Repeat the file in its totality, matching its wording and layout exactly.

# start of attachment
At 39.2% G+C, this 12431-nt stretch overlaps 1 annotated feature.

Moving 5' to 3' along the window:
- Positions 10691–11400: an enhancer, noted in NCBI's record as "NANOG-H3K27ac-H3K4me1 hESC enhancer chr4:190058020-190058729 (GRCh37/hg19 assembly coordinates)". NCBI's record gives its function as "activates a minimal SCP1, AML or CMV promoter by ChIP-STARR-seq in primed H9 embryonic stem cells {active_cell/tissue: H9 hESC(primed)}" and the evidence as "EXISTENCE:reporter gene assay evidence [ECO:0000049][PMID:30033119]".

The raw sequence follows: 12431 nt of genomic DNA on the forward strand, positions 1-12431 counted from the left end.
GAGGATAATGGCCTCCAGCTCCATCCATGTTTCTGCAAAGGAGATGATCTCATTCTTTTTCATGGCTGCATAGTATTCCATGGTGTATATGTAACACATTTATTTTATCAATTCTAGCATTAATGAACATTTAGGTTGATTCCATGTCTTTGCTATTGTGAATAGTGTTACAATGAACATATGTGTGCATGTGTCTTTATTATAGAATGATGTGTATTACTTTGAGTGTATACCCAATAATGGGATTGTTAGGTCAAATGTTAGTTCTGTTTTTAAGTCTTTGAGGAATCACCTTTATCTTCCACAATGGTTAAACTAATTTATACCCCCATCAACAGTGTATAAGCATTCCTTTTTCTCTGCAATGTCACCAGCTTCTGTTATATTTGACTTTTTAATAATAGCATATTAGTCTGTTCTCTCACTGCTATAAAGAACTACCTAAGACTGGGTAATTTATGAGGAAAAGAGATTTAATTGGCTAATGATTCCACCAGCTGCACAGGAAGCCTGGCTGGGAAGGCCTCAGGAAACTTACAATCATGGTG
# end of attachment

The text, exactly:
At 39.2% G+C, this 12431-nt stretch overlaps 1 annotated feature.

Moving 5' to 3' along the window:
- Positions 10691–11400: an enhancer, noted in NCBI's record as "NANOG-H3K27ac-H3K4me1 hESC enhancer chr4:190058020-190058729 (GRCh37/hg19 assembly coordinates)". NCBI's record gives its function as "activates a minimal SCP1, AML or CMV promoter by ChIP-STARR-seq in primed H9 embryonic stem cells {active_cell/tissue: H9 hESC(primed)}" and the evidence as "EXISTENCE:reporter gene assay evidence [ECO:0000049][PMID:30033119]".

The raw sequence follows: 12431 nt of genomic DNA on the forward strand, positions 1-12431 counted from the left end.
GAGGATAATGGCCTCCAGCTCCATCCATGTTTCTGCAAAGGAGATGATCTCATTCTTTTTCATGGCTGCATAGTATTCCATGGTGTATATGTAACACATTTATTTTATCAATTCTAGCATTAATGAACATTTAGGTTGATTCCATGTCTTTGCTATTGTGAATAGTGTTACAATGAACATATGTGTGCATGTGTCTTTATTATAGAATGATGTGTATTACTTTGAGTGTATACCCAATAATGGGATTGTTAGGTCAAATGTTAGTTCTGTTTTTAAGTCTTTGAGGAATCACCTTTATCTTCCACAATGGTTAAACTAATTTATACCCCCATCAACAGTGTATAAGCATTCCTTTTTCTCTGCAATGTCACCAGCTTCTGTTATATTTGACTTTTTAATAATAGCATATTAGTCTGTTCTCTCACTGCTATAAAGAACTACCTAAGACTGGGTAATTTATGAGGAAAAGAGATTTAATTGGCTAATGATTCCACCAGCTGCACAGGAAGCCTGGCTGGGAAGGCCTCAGGAAACTTACAATCATGGTG